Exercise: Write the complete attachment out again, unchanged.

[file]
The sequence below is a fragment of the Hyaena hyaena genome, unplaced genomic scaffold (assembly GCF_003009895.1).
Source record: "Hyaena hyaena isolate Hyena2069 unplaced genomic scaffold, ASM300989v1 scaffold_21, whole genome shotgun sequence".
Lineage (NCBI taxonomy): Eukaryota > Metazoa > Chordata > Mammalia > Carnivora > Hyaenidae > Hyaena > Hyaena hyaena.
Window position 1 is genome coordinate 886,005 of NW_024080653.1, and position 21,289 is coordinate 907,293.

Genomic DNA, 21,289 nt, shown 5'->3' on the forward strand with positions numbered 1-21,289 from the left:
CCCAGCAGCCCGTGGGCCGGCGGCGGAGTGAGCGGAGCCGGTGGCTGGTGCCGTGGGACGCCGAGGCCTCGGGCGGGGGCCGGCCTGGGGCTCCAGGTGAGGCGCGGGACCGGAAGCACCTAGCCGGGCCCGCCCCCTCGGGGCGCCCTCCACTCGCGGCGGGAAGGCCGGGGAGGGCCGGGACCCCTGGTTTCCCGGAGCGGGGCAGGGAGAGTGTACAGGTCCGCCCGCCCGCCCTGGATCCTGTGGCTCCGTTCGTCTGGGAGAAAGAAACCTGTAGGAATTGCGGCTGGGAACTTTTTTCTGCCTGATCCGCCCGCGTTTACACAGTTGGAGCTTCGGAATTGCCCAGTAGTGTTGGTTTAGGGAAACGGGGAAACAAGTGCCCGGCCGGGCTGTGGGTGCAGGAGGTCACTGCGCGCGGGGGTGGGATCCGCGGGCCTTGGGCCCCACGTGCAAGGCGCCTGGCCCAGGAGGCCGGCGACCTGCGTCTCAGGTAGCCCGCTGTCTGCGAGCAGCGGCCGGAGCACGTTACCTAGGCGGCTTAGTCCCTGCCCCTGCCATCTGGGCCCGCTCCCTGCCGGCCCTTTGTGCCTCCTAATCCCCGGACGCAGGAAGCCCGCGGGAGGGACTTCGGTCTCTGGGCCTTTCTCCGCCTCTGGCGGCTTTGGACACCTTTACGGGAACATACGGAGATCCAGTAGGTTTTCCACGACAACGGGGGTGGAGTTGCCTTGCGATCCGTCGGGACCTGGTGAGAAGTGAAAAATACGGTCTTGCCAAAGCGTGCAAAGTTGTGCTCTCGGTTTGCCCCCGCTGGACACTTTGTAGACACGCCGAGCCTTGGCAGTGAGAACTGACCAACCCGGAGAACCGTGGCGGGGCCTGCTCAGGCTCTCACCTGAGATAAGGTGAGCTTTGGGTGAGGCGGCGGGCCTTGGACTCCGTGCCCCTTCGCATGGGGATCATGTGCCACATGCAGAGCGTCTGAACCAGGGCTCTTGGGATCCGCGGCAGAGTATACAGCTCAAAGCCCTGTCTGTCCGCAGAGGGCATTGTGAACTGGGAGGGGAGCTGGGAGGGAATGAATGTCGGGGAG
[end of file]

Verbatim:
The sequence below is a fragment of the Hyaena hyaena genome, unplaced genomic scaffold (assembly GCF_003009895.1).
Source record: "Hyaena hyaena isolate Hyena2069 unplaced genomic scaffold, ASM300989v1 scaffold_21, whole genome shotgun sequence".
Lineage (NCBI taxonomy): Eukaryota > Metazoa > Chordata > Mammalia > Carnivora > Hyaenidae > Hyaena > Hyaena hyaena.
Window position 1 is genome coordinate 886,005 of NW_024080653.1, and position 21,289 is coordinate 907,293.

Genomic DNA, 21,289 nt, shown 5'->3' on the forward strand with positions numbered 1-21,289 from the left:
CCCAGCAGCCCGTGGGCCGGCGGCGGAGTGAGCGGAGCCGGTGGCTGGTGCCGTGGGACGCCGAGGCCTCGGGCGGGGGCCGGCCTGGGGCTCCAGGTGAGGCGCGGGACCGGAAGCACCTAGCCGGGCCCGCCCCCTCGGGGCGCCCTCCACTCGCGGCGGGAAGGCCGGGGAGGGCCGGGACCCCTGGTTTCCCGGAGCGGGGCAGGGAGAGTGTACAGGTCCGCCCGCCCGCCCTGGATCCTGTGGCTCCGTTCGTCTGGGAGAAAGAAACCTGTAGGAATTGCGGCTGGGAACTTTTTTCTGCCTGATCCGCCCGCGTTTACACAGTTGGAGCTTCGGAATTGCCCAGTAGTGTTGGTTTAGGGAAACGGGGAAACAAGTGCCCGGCCGGGCTGTGGGTGCAGGAGGTCACTGCGCGCGGGGGTGGGATCCGCGGGCCTTGGGCCCCACGTGCAAGGCGCCTGGCCCAGGAGGCCGGCGACCTGCGTCTCAGGTAGCCCGCTGTCTGCGAGCAGCGGCCGGAGCACGTTACCTAGGCGGCTTAGTCCCTGCCCCTGCCATCTGGGCCCGCTCCCTGCCGGCCCTTTGTGCCTCCTAATCCCCGGACGCAGGAAGCCCGCGGGAGGGACTTCGGTCTCTGGGCCTTTCTCCGCCTCTGGCGGCTTTGGACACCTTTACGGGAACATACGGAGATCCAGTAGGTTTTCCACGACAACGGGGGTGGAGTTGCCTTGCGATCCGTCGGGACCTGGTGAGAAGTGAAAAATACGGTCTTGCCAAAGCGTGCAAAGTTGTGCTCTCGGTTTGCCCCCGCTGGACACTTTGTAGACACGCCGAGCCTTGGCAGTGAGAACTGACCAACCCGGAGAACCGTGGCGGGGCCTGCTCAGGCTCTCACCTGAGATAAGGTGAGCTTTGGGTGAGGCGGCGGGCCTTGGACTCCGTGCCCCTTCGCATGGGGATCATGTGCCACATGCAGAGCGTCTGAACCAGGGCTCTTGGGATCCGCGGCAGAGTATACAGCTCAAAGCCCTGTCTGTCCGCAGAGGGCATTGTGAACTGGGAGGGGAGCTGGGAGGGAATGAATGTCGGGGAG